Adding columns is super easy (and performant) in postgres 11

Generally databases are always good at adding the column metadata into the data dictionary – normally the performance issues are around adding NOT NULL or a default value because a back population needs to happen.

This can be problamatic when tables have billions of rows and an exclusive lock needs to be taken out. Luckily, in Postgres 11 some underlying changes have been made to allow this previously difficult task to happen instantly.

Someone has done a great job of explaining the difference for version 11 here –

My testing showed the following results on a 400 million row table (200GB):

alter table stock_performance_by_version add column mos int;
--81 msec
alter table stock_performance_by_version add column mosdefaultint int default 0;
--87 msec
alter table stock_performance_by_version add column mosdefaultnotnull int NOT NULL default 0;
--104 msec
alter table stock_performance_by_version add column mosdefaultstring varchar NOT NULL default 'hello';
--126 msec

If a table column is added with NOT NULL and a default value, the value is now stored in pg_attribute and referenced back when the original data is selected from the table. To the end user, it just looks like they are selected columns from tables, but behind the scenes, the db engine is joining the “missing attributes” back to the table.

Screen Shot 2019-11-13 at 11.50.59

underying meta data for the above can be seen in pg_attribute

SELECT c.oid,
  c.relname, t.*
FROM pg_catalog.pg_class c
LEFT JOIN pg_catalog.pg_namespace n ON n.oid = c.relnamespace
  SELECT a.attname,
    pg_catalog.format_type(a.atttypid, a.atttypmod),
      SELECT substring(pg_catalog.pg_get_expr(d.adbin, d.adrelid) for 128)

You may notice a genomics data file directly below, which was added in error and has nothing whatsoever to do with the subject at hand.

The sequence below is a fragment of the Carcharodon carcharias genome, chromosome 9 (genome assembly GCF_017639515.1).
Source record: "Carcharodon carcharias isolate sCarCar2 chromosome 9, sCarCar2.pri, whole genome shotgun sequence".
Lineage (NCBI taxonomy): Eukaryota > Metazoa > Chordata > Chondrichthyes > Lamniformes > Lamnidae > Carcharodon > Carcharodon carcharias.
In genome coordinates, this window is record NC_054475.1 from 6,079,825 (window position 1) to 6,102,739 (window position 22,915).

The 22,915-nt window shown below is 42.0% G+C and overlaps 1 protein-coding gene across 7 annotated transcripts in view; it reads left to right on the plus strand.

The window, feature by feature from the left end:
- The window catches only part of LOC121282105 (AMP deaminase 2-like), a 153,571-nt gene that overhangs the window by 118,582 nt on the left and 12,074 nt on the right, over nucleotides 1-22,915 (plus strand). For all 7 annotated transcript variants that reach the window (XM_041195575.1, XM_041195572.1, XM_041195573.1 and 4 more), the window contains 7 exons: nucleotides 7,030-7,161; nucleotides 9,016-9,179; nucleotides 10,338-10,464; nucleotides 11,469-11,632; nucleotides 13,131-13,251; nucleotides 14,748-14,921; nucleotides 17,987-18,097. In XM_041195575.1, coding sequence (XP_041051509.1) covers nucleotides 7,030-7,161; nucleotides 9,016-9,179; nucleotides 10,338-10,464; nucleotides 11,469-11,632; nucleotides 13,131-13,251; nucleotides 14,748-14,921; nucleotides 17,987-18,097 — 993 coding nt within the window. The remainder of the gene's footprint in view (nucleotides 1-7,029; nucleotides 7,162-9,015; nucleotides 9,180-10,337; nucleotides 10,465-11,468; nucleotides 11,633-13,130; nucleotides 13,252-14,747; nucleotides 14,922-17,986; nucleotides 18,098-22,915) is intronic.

FROM pg_catalog.pg_attrdef d
      WHERE d.adrelid = a.attrelid
        AND d.adnum = a.attnum
        AND a.atthasdef
    a.attnotnull, a.attnum,
      SELECT c.collname
        pg_catalog.pg_collation c,
        pg_catalog.pg_type t
      WHERE c.oid = a.attcollation
        AND t.oid = a.atttypid
        AND a.attcollation <> t.typcollation
    ) AS attcollation,
  FROM pg_catalog.pg_attribute a
  WHERE a.attrelid = c.oid
    AND a.attnum > 0
	AND a.attmissingval is not null --TO ONLY SEE MISSING ATTRIBUTES
    AND NOT a.attisdropped
) AS t
WHERE n.nspname ~ '^(public)$'  -- YOUR SCHEMA HERE
AND relname = 'stock_performance_by_version'
AND pg_catalog.pg_table_is_visible(c.oid);

Screen Shot 2019-11-13 at 11.56.39

Great Feature!

Setting up SOPS (Secrets OPerationS)

We use docker-compose to locally generate terraform plans before committing them into code and triggering pipelines. The code requires some encrypted variables, which can be locally extracted using sops.

SOPS (Secrets OPerationS) is an editor of encrypted files that supports YAML, JSON, ENV, INI and BINARY formats and encrypts with AWS KMS, GCP KMS, Azure Key Vault and PGP.

GitHub – mozilla/sops

brew install sops

Before you can use sops, you need to authorise against the application-default Credentials.

If not authenticated, when you try to source sops this happens:

sops -d testing.config.sops

Failed to get the data key required to decrypt the SOPS file.

Group 0: FAILED
projects/project-name-here/locations/global/path/terraform: FAILED
– | Cannot create GCP KMS service: google: could not find
| default credentials. See
| for more information.

Recovery failed because no master key was able to decrypt the file. In
order for SOPS to recover the file, at least one key has to be successful,
but none were.

To Authorise a login:

gcloud auth application-default login

Which then allows you to source the decrypted keys locally:

eval $(sops -d testing.config.sops)

source <(sops -d testing.config.sops)

Essentially all you are doing with sops is setting up your local machine with the correct decrypted keys:

More about Application default credentials

Application Default Credentials (ADC) provide a method to get credentials used in calling Google APIs. The gcloud auth application-default command group allows you to manage active credentials on your machine that are used for local application development.

These credentials are only used by Google client libraries in your own application.


Return pods running on nodes using external node IP

Some of our databases sit in managed environments which means connections from our applications can show up in the database logs as coming from an external IP at the edge of our cloud infrastructure.

I wrote a little script which will return the pods running on a kubernetes cluster node by specifying its external IP.